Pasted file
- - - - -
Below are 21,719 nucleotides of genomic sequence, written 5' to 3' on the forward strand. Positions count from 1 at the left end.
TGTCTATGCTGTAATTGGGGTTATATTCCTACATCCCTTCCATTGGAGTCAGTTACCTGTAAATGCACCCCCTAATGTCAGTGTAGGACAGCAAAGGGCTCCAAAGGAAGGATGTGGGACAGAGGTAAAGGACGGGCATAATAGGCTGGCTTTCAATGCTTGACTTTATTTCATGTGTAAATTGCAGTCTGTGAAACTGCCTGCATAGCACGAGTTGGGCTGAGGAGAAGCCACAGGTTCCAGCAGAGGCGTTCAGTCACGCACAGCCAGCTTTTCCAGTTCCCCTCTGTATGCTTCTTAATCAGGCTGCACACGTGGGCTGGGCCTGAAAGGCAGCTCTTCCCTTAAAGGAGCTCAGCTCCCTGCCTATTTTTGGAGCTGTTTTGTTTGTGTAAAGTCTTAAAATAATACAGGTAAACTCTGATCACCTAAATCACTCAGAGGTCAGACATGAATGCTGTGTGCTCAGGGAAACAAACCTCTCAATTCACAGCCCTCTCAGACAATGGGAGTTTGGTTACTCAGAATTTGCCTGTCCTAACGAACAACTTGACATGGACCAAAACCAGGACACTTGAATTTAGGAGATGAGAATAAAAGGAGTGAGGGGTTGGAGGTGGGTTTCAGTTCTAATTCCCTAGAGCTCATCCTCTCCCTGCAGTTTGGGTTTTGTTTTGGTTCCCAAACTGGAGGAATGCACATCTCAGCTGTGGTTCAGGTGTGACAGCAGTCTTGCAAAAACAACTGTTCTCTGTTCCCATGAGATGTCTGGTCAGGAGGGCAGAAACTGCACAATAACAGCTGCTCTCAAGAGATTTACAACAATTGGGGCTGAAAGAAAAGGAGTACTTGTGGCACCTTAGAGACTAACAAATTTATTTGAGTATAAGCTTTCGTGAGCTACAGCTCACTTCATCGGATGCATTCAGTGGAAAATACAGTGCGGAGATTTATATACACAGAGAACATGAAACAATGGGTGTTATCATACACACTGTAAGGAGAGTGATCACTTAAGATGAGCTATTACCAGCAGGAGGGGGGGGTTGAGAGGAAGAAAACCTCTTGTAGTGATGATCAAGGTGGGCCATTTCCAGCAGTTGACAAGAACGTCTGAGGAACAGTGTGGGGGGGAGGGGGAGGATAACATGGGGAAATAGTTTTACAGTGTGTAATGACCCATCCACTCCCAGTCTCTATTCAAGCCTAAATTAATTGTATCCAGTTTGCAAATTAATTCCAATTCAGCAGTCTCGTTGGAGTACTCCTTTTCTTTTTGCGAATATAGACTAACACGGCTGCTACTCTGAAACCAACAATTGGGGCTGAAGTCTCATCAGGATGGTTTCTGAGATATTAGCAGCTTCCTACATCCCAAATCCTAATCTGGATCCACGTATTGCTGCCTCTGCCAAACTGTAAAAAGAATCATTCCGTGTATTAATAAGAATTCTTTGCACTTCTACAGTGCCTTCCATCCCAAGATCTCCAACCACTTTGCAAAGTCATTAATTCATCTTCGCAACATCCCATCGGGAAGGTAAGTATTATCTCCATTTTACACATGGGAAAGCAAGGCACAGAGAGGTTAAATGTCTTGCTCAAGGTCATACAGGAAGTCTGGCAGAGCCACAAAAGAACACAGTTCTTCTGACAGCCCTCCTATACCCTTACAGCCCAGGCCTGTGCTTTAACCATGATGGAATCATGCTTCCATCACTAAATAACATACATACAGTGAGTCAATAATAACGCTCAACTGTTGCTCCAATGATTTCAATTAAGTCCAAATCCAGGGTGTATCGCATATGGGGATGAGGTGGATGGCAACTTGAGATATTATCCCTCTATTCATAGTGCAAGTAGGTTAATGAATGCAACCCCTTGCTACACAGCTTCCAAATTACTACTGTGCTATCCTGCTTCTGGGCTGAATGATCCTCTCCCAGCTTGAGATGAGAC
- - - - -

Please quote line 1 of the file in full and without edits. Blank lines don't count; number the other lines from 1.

Below are 21,719 nucleotides of genomic sequence, written 5' to 3' on the forward strand. Positions count from 1 at the left end.